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Naira Gains Heavily Against Dollar, Traders Record Loss [See price]

Naira has gained 20.8 percent against the dollar in three days after it lost 36.52 percent of its value in almost 11 months at the parallel market.

The development came two weeks after the local currency came under severe pressure at the black market, following the announcement by the Federal Government to redesign the naira.

The naira which fell consistently throughout last week against the United States dollar tumbled to an all-time low of 910/dollar last weekend.

However, the currency began a rebound against the greenback on Monday, after a week-long clampdown on foreign exchange dealers in Abuja, Lagos, Kano, and other major cities by the personnel of the Economic and Financial Crimes Commission.

EFCC officials had arrested over 90 Bureau De Change operators across major cities in the country over allegations of currency hoarding and aiding politically exposed Nigerians and other criminal elements in money laundering.

The naira which was bought and sold on the streets of Lagos and Abuja between 735/dollar and 745/dollar about two weeks ago began a free fall shortly after the decision of the Federal Government to redesign the local currency.

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On Monday, November 7, 2022, however, the naira rebounded and was bought and sold between 850/dollar and 860/dollar. The national currency gained significantly and steadily on Tuesday and Wednesday and closed at 720/dollar on Thursday.

Financial analysts and forex dealers who spoke to our correspondents attributed the development to market sentiment and the activities of the EFCC personnel.

The clampdown on forex dealers was said to have forced several BDCs into hiding, a move that reportedly made many politically exposed persons and currency speculators hold back in their demand for the greenback.

There had been a huge demand for the dollar at the parallel market in Lagos, Abuja, and other cities.

Speaking on Thursday, November 10, 2022, a BDC operator at the Murtala Muhammed Airport, Lagos, Mustafa Abdullahi, noted that he bought the local currency for 715/dollar and sold it for 720/dollar.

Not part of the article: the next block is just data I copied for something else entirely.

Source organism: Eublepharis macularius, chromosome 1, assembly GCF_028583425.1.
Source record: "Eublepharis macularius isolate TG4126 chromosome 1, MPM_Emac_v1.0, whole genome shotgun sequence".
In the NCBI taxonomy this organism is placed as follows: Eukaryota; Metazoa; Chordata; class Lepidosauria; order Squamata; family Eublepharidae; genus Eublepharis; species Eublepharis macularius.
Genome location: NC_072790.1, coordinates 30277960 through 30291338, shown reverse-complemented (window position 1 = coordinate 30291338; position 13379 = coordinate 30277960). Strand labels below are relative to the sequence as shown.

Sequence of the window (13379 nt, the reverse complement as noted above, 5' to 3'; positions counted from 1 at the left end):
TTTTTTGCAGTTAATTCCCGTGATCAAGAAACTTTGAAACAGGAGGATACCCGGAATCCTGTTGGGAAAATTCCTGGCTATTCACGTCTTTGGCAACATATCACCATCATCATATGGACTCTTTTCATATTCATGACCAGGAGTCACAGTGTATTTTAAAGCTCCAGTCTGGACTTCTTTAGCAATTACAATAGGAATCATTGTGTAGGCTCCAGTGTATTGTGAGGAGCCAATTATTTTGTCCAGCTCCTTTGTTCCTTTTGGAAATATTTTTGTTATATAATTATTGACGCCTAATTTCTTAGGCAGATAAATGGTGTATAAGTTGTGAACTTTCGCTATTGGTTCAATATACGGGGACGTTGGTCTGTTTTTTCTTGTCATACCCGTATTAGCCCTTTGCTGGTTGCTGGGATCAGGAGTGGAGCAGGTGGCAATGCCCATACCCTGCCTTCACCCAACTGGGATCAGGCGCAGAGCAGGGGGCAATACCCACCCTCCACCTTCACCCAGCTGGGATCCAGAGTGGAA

He said several BDCs had gone into hiding following the EFCC clampdown, adding that the demand for the greenback had dropped significantly.

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“Many of our people have lost hundreds of millions of naira due to the fall. Many of them bought the dollar when it was over N800. Now the US currency has started falling and they are losing several million. I personally lost millions of naira.”

Seriki Muhammed, another BDC operator at the Lagos airport, said he also bought the greenback for 717/dollar and sold it for 721/dollar on Tuesday.

Muhammed revealed that some BDCs were licking their wounds because some had bought over $500,000 at about 820/dollar in anticipation of further loss in naira value.

“We are in big trouble unless the dollar rises again. Many of our people bought so many dollars, hoping it would gain further,” he told one of our correspondents.

A currency dealer in Allen Avenue, Ikeja, Lagos, simply identified as Gambo Bello, said he was buying and selling US currency for N715 and N720.

Abubakar Hamid, a BDC operator in Abuja, said that he bought the US dollar for N716 and sold it for N719.

Also, Zakari Mohammed, a BDC operator in Lagos Island, stated he was buying and selling at N718/dollar and N722/dollar.

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However, the President, Association of BDC Operators of Nigeria, Aminu Gwadabe, said market sentiment and the news of the naira redesign drove the market in the past two weeks.

He said the rebound of the naira had made many currency speculators lose millions of naira. According to him, many forex dealers did not know the naira would rebound too soon.

The Chief Executive Officer of the Centre for the Promotion of Private Enterprise, Dr. Muda Yusuf, noted that there had been a decline in the rush for dollars after the announcement of the naira re-designed.

According to him, this decline might have led to the rebound of the naira.

He said, “It is a very volatile situation. The immediate reaction to that pronouncement triggered some rush to convert to dollars. That round of reaction is already beginning to die down. That’s a possible factor. Once that initial rush has subsided, it is possible that the pressure on the dollar reduced

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